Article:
2. Sole Volante (9-2)

Jockey: Luca Panici

Trainer: Patrick Biancone

Sole Volante is definitely a closer-type horse who recently won at Gulfstream Park and finished second in the Tampa Bay Derby. I don’t think Sole Volante wins this race, but it’s possible he could hit the board (meaning he finishes in the top-3). As a matter of fact, fun fact on Sole Volante: In his five career races, he’s hit the board every time.

I have a funny feeling that he actually will miss the board this time. Because that’s how horse racing can go sometimes…the unexpected can happen. But if you are a big bettor and you want to go bold, perhaps Sole Volante could be a good horse to throw into a Superfecta bet; because he still could finish fourth in this race. Just make sure you box your Superfecta bet if you do it. ALWAYS box your exotic bets. I can’t stress that enough. If you don’t know what that is, again, see my previous article here. I know a guy who lost out on thousands of dollars because he didn’t box his Superfecta bet. Don’t be that guy…

3. Max Player (15-1)

Jockey: Joel Rosario

Trainer: Linda Rice

Joel Rosario won this race last year with Sir Winston. Rosario has a good history at Belmont, and Linda Rice is a good trainer. However, while Max Player shows some upside, I think he is outmatched here. But if you told me you were going to put a $20 show bet on Max Player, I wouldn’t stop you. You have to at least take the Rosario-Rice pairing seriously. And Rosario likes this track.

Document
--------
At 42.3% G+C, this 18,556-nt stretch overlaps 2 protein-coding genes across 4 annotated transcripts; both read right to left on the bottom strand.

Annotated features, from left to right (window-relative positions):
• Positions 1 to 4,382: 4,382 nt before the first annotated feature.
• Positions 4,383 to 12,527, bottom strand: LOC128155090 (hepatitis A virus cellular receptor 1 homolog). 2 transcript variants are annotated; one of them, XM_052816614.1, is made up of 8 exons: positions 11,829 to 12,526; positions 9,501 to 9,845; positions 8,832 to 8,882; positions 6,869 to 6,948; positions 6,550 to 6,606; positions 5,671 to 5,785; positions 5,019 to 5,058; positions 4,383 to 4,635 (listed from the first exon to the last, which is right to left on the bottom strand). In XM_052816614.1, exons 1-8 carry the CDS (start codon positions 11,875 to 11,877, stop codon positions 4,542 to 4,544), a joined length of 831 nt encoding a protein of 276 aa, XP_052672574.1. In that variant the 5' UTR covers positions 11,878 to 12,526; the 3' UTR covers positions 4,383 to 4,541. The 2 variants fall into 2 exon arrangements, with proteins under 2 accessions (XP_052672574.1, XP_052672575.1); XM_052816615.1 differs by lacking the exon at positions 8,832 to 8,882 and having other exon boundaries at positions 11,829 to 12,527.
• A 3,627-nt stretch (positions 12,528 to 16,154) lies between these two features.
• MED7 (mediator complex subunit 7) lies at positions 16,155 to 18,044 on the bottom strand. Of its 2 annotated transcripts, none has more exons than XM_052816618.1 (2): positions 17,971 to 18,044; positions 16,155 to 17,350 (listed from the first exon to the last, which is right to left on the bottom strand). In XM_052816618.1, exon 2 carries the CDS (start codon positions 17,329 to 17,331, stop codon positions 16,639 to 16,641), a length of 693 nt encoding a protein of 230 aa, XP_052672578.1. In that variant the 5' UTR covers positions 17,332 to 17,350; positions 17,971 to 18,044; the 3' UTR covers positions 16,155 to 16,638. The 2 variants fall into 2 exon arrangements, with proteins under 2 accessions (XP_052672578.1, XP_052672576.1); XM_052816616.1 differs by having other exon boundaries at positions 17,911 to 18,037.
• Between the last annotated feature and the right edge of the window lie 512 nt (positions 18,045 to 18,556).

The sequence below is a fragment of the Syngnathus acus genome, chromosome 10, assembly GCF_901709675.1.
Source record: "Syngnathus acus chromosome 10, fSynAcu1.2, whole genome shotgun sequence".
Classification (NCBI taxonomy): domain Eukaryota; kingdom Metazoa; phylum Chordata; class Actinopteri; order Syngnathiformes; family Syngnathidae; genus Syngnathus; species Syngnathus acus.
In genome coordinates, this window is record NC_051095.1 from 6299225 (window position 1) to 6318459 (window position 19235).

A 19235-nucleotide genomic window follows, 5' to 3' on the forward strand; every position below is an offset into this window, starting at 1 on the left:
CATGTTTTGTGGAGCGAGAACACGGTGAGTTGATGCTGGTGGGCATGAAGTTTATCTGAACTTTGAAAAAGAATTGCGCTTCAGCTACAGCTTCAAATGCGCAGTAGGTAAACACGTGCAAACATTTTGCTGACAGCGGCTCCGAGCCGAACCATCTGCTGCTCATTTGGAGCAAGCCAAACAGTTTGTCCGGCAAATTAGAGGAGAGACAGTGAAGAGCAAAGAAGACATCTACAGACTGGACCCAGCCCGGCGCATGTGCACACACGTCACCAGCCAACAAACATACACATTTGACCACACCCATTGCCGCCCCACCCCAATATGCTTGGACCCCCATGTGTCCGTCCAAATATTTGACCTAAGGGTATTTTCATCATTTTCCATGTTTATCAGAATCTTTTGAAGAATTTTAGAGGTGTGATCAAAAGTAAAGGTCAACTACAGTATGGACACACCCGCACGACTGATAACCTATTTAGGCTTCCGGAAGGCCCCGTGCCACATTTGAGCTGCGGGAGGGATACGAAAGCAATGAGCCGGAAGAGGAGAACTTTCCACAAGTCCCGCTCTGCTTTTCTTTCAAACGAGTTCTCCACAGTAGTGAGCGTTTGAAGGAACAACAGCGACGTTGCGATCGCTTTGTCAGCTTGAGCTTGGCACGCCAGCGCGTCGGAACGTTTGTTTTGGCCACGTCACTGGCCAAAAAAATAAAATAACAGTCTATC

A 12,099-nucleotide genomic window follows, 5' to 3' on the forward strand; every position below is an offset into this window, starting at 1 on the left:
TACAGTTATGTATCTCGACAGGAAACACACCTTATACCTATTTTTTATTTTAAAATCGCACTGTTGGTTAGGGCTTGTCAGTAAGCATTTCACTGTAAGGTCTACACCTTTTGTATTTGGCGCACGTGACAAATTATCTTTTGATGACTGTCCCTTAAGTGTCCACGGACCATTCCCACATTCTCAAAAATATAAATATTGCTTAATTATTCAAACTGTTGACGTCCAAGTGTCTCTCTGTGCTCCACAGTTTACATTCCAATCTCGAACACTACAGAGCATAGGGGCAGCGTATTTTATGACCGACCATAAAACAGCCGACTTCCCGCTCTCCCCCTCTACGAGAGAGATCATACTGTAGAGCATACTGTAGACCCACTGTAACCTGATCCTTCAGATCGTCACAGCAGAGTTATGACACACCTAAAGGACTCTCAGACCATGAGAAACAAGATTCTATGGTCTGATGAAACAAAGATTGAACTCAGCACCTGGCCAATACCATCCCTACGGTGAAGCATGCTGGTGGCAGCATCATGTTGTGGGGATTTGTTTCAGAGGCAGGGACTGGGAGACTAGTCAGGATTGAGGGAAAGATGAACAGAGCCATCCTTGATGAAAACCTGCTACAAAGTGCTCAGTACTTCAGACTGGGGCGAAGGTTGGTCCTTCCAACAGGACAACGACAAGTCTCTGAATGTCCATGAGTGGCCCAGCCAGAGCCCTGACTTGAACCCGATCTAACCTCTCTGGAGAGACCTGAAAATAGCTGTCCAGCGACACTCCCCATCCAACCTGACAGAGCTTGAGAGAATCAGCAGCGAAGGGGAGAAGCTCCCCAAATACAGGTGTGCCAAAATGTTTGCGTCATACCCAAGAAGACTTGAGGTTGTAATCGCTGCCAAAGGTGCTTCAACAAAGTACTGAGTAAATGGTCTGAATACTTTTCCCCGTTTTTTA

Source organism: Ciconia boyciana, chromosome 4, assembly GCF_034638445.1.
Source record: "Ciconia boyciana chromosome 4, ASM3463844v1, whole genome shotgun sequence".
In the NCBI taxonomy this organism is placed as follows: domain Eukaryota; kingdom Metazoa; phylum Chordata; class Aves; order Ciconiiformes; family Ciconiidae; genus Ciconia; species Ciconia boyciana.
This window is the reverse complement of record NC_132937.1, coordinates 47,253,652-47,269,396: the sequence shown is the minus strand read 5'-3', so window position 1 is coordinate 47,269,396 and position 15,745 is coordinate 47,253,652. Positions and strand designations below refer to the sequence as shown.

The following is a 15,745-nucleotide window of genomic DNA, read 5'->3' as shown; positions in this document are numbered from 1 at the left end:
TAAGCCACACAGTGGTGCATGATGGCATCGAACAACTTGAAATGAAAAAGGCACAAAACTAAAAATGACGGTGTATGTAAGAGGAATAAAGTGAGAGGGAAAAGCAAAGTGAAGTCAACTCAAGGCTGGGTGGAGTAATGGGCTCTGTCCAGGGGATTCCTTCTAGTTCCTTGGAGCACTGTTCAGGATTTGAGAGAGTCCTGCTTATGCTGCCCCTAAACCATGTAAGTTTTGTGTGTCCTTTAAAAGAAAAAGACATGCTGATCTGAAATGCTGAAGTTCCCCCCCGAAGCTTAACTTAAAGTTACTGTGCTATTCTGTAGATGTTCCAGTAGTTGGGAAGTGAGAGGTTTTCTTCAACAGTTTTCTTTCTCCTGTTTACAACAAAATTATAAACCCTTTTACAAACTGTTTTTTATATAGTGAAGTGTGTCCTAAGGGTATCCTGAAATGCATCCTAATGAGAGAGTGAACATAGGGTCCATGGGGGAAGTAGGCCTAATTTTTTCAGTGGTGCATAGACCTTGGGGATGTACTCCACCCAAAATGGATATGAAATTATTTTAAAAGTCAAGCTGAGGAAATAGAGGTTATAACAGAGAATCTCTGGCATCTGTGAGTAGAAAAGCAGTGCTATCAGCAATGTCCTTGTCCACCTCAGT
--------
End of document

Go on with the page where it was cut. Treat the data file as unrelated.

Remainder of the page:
4. Modernist (15-1)

Jockey: Junior Alvarado

Trainer: Bill Mott

Bill Mott is one win away from 5,000 career wins as a trainer. Will he get it here? It would be awesome, but I don’t think so. Modernist finished third in the Louisiana Derby. If he gets stuck on the inside, that could be trouble.

5. Farmington Road (15-1)

Jockey: Javier Castellano

Trainer: Todd Pletcher

This is the longshot I like. Farmington Road gets my favorite jockey and Pletcher for a trainer, who we all know is one of the best in the business. Farmington Road has had some close finishes recently against quality competition. He finished second in the Oaklawn Stakes and fourth in the Grade 2 Arkansas Derby. He won’t win this race, but I wouldn’t be surprised if he hit the board.